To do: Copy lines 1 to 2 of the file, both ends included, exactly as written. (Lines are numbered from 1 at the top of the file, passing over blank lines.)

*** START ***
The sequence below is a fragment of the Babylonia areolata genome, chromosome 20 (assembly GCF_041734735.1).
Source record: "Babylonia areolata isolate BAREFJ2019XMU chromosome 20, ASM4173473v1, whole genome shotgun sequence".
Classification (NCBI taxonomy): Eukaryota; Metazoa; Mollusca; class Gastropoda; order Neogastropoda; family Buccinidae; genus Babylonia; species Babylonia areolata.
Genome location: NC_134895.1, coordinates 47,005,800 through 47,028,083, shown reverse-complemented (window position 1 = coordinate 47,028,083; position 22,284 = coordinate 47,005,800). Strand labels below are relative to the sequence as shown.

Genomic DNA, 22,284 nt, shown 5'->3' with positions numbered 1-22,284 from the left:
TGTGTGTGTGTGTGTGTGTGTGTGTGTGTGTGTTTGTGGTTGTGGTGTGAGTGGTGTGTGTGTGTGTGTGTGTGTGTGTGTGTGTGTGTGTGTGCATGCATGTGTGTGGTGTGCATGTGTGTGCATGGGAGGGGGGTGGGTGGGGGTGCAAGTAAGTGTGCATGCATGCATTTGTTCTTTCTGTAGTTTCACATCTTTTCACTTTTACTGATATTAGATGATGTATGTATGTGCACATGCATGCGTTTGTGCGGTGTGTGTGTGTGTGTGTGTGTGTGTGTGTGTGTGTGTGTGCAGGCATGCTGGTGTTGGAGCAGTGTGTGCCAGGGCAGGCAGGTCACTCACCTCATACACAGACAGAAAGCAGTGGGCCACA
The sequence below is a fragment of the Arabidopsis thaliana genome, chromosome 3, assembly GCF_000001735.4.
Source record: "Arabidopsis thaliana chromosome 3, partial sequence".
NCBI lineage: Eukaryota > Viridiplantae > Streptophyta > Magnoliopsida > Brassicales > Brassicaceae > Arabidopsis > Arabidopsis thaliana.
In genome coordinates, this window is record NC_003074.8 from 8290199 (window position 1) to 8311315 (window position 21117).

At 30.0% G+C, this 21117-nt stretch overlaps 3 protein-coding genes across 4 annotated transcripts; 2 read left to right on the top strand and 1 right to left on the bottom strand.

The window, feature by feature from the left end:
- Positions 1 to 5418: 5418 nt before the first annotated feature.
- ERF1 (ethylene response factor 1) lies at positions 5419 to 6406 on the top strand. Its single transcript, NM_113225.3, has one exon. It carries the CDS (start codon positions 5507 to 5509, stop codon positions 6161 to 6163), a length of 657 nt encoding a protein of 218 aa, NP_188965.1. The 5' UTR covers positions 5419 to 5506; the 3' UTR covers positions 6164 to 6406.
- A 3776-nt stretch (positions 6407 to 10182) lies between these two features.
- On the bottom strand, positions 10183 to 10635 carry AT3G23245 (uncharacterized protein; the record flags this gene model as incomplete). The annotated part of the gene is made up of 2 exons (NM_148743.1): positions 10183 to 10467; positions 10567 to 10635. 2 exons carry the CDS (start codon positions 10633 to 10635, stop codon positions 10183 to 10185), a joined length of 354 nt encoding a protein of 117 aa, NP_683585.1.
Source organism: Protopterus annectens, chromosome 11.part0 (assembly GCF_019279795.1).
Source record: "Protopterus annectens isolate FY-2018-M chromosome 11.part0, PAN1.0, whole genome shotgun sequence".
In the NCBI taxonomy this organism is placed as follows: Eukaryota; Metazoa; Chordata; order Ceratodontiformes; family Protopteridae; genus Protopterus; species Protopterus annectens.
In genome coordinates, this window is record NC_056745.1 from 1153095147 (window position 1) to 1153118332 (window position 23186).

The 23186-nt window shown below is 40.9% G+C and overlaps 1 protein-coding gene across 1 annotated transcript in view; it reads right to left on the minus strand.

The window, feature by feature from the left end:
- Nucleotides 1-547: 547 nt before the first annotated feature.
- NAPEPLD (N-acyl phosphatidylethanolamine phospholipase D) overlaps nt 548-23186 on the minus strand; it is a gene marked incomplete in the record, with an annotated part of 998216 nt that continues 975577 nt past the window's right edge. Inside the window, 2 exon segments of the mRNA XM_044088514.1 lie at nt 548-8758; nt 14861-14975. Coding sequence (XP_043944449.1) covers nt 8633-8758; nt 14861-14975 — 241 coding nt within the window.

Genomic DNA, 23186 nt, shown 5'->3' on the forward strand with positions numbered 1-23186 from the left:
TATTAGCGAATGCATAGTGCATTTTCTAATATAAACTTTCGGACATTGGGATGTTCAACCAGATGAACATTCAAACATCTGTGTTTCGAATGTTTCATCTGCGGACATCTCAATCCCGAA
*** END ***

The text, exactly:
The sequence below is a fragment of the Babylonia areolata genome, chromosome 20 (assembly GCF_041734735.1).
Source record: "Babylonia areolata isolate BAREFJ2019XMU chromosome 20, ASM4173473v1, whole genome shotgun sequence".